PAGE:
When a writer dies young–and Jim Frederick, who died of cardiac arrest July 31 in Oakland, Calif., at 42, was very young–we mourn the work that will never be. As a writer and editor at MONEY and TIME, Jim produced penetrating stories about whatever caught his attention. He’ll be remembered for his masterpiece, the Iraq War book Black Hearts. The Guardian called it the best book to come out of the conflict–no small feat, as shelves groan from volumes of memoir, reportage and fiction gleaned from those years and that place.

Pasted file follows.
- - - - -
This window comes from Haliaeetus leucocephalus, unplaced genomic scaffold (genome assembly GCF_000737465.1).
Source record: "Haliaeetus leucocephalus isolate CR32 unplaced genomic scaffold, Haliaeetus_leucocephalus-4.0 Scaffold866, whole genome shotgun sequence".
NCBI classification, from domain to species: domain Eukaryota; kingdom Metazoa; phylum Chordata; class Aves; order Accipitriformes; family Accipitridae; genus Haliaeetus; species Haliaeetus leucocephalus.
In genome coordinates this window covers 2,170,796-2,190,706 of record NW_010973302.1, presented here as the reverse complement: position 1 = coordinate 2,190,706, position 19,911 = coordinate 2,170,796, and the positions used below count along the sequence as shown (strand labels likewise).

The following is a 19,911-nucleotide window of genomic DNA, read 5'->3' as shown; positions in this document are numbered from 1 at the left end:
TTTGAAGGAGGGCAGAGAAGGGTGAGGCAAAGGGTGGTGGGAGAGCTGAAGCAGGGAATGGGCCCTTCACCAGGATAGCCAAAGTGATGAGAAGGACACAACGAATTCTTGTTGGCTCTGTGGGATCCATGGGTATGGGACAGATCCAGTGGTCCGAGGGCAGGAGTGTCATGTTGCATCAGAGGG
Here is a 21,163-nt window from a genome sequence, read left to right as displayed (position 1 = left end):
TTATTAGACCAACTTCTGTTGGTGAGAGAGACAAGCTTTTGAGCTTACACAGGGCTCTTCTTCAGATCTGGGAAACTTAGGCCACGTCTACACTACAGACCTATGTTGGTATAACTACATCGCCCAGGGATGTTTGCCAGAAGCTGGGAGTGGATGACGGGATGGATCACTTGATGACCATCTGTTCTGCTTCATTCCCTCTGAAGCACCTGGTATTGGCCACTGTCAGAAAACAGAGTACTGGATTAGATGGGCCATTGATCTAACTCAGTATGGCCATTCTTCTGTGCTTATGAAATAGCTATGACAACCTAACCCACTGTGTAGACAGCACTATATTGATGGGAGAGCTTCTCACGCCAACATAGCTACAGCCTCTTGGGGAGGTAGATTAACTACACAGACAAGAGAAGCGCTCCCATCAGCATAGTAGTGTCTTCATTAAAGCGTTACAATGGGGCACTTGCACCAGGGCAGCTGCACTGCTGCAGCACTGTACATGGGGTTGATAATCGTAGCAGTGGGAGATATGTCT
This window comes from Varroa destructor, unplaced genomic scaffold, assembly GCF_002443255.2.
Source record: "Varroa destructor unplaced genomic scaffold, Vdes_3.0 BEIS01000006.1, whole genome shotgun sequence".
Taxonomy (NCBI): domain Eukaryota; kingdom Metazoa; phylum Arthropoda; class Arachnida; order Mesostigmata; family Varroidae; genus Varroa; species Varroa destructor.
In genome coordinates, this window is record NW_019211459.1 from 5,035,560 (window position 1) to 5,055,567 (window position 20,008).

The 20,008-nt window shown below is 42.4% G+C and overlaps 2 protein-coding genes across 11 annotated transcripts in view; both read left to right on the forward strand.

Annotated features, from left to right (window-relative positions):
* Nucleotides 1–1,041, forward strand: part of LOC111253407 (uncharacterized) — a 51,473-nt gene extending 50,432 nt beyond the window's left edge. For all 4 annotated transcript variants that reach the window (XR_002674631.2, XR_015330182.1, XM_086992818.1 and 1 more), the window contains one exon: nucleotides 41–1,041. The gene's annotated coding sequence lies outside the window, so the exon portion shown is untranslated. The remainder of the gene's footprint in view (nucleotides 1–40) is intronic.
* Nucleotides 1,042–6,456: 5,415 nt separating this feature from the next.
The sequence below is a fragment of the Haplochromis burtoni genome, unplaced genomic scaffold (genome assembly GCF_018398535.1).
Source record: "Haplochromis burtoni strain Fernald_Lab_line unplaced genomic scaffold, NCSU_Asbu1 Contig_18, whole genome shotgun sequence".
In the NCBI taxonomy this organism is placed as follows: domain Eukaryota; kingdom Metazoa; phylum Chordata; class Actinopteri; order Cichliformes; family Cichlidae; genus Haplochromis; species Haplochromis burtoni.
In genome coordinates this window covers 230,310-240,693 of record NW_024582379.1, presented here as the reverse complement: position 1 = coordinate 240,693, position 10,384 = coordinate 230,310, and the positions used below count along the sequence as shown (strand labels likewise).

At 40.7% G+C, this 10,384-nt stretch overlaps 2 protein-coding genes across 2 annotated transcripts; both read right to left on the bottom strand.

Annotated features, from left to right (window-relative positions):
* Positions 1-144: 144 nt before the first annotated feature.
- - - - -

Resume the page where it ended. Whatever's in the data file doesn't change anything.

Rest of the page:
But for those who knew Jim, the loss of the work is secondary. Jim had an enormous talent for friendship, which is why so many people, in so many places, were left bereft by his loss. In Tokyo, in London and in New York, he served as a mentor and as a role model for countless young journalists. When Jim took over as the international editor of TIME in 2011, I asked for a transfer to that side of the magazine, almost solely for the chance to work with Jim. I’m glad I did.
This appears in the August 25, 2014 issue of TIME.